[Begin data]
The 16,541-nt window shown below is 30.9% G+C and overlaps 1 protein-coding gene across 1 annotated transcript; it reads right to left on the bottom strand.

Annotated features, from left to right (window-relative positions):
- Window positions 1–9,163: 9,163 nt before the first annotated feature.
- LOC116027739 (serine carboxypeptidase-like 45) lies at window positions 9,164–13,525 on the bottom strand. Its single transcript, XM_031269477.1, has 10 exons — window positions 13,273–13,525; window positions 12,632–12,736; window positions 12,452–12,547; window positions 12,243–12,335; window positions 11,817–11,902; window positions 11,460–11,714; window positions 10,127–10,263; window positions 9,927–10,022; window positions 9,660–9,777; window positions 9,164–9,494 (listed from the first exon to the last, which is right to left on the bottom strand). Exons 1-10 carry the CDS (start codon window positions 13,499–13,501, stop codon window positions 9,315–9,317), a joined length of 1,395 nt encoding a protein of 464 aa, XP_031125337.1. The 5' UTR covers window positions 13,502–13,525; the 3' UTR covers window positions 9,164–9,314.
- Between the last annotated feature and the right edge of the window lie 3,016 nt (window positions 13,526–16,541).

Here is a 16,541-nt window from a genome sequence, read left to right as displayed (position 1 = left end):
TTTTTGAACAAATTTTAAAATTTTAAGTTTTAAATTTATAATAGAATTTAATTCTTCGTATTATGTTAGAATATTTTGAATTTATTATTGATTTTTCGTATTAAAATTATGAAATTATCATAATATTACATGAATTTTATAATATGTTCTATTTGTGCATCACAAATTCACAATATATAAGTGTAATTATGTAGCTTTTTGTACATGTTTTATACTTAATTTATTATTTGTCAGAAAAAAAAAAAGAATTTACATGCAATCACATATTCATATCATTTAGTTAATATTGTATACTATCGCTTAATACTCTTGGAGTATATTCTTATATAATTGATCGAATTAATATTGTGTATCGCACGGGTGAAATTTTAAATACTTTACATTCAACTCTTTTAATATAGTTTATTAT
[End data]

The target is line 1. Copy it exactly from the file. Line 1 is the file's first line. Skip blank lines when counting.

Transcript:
The 16,541-nt window shown below is 30.9% G+C and overlaps 1 protein-coding gene across 1 annotated transcript; it reads right to left on the bottom strand.